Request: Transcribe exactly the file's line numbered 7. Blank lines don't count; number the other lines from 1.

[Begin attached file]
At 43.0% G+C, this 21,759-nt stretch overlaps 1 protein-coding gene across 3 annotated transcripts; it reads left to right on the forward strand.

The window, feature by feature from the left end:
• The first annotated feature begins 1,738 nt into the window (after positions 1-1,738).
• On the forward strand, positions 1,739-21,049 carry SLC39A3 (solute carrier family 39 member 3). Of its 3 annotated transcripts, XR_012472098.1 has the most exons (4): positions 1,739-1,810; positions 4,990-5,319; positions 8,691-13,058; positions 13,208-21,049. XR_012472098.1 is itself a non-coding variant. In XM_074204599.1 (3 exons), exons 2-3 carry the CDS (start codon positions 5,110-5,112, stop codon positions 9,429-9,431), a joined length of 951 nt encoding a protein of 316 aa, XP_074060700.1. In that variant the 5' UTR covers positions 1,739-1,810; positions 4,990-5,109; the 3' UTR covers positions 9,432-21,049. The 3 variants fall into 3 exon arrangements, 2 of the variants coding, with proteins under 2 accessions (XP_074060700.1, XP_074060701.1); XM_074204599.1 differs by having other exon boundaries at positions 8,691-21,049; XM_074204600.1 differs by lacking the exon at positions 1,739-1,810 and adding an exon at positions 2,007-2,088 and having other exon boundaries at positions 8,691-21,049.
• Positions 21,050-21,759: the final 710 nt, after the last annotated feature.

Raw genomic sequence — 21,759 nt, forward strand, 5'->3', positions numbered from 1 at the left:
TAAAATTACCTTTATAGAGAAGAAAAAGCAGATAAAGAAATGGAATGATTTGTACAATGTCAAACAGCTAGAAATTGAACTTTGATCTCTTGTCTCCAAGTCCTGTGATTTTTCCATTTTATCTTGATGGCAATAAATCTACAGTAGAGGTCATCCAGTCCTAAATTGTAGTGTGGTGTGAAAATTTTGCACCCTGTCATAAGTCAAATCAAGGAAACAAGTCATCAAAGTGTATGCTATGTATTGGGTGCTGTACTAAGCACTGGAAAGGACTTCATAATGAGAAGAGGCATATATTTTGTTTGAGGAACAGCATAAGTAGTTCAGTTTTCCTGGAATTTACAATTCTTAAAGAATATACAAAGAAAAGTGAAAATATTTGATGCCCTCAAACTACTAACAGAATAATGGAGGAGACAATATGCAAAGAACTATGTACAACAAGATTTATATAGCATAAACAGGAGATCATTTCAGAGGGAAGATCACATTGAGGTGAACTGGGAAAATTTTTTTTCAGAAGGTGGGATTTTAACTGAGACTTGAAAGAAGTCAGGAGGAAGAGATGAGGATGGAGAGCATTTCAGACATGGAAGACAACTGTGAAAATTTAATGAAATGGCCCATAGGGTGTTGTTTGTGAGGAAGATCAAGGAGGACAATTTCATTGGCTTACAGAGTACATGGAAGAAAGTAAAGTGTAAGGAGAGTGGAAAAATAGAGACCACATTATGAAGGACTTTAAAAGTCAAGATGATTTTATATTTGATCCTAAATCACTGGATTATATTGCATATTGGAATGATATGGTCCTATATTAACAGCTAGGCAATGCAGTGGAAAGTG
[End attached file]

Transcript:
TAAAATTACCTTTATAGAGAAGAAAAAGCAGATAAAGAAATGGAATGATTTGTACAATGTCAAACAGCTAGAAATTGAACTTTGATCTCTTGTCTCCAAGTCCTGTGATTTTTCCATTTTATCTTGATGGCAATAAATCTACAGTAGAGGTCATCCAGTCCTAAATTGTAGTGTGGTGTGAAAATTTTGCACCCTGTCATAAGTCAAATCAAGGAAACAAGTCATCAAAGTGTATGCTATGTATTGGGTGCTGTACTAAGCACTGGAAAGGACTTCATAATGAGAAGAGGCATATATTTTGTTTGAGGAACAGCATAAGTAGTTCAGTTTTCCTGGAATTTACAATTCTTAAAGAATATACAAAGAAAAGTGAAAATATTTGATGCCCTCAAACTACTAACAGAATAATGGAGGAGACAATATGCAAAGAACTATGTACAACAAGATTTATATAGCATAAACAGGAGATCATTTCAGAGGGAAGATCACATTGAGGTGAACTGGGAAAATTTTTTTTCAGAAGGTGGGATTTTAACTGAGACTTGAAAGAAGTCAGGAGGAAGAGATGAGGATGGAGAGCATTTCAGACATGGAAGACAACTGTGAAAATTTAATGAAATGGCCCATAGGGTGTTGTTTGTGAGGAAGATCAAGGAGGACAATTTCATTGGCTTACAGAGTACATGGAAGAAAGTAAAGTGTAAGGAGAGTGGAAAAATAGAGACCACATTATGAAGGACTTTAAAAGTCAAGATGATTTTATATTTGATCCTAAATCACTGGATTATATTGCATATTGGAATGATATGGTCCTATATTAACAGCTAGGCAATGCAGTGGAAAGTG